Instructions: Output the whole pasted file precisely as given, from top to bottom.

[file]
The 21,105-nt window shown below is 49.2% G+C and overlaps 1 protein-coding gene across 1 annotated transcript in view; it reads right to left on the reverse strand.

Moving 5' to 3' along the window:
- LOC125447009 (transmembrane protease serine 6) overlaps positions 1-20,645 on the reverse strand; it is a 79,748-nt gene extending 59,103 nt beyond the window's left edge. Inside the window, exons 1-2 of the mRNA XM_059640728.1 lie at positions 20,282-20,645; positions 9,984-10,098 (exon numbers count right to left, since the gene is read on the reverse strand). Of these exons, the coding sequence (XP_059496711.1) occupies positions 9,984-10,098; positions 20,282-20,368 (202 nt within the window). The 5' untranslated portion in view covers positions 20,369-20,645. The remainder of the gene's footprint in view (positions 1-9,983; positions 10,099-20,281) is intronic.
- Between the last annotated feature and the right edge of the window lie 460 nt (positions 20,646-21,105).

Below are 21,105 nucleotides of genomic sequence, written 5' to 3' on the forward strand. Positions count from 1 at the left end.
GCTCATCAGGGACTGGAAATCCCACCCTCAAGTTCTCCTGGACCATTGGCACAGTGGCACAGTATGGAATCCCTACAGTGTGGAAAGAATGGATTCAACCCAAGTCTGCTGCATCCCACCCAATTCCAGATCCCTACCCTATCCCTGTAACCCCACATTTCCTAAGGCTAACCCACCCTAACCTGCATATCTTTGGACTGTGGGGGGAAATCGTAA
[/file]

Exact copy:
The 21,105-nt window shown below is 49.2% G+C and overlaps 1 protein-coding gene across 1 annotated transcript in view; it reads right to left on the reverse strand.

Moving 5' to 3' along the window:
- LOC125447009 (transmembrane protease serine 6) overlaps positions 1-20,645 on the reverse strand; it is a 79,748-nt gene extending 59,103 nt beyond the window's left edge. Inside the window, exons 1-2 of the mRNA XM_059640728.1 lie at positions 20,282-20,645; positions 9,984-10,098 (exon numbers count right to left, since the gene is read on the reverse strand). Of these exons, the coding sequence (XP_059496711.1) occupies positions 9,984-10,098; positions 20,282-20,368 (202 nt within the window). The 5' untranslated portion in view covers positions 20,369-20,645. The remainder of the gene's footprint in view (positions 1-9,983; positions 10,099-20,281) is intronic.
- Between the last annotated feature and the right edge of the window lie 460 nt (positions 20,646-21,105).

Below are 21,105 nucleotides of genomic sequence, written 5' to 3' on the forward strand. Positions count from 1 at the left end.
GCTCATCAGGGACTGGAAATCCCACCCTCAAGTTCTCCTGGACCATTGGCACAGTGGCACAGTATGGAATCCCTACAGTGTGGAAAGAATGGATTCAACCCAAGTCTGCTGCATCCCACCCAATTCCAGATCCCTACCCTATCCCTGTAACCCCACATTTCCTAAGGCTAACCCACCCTAACCTGCATATCTTTGGACTGTGGGGGGAAATCGTAA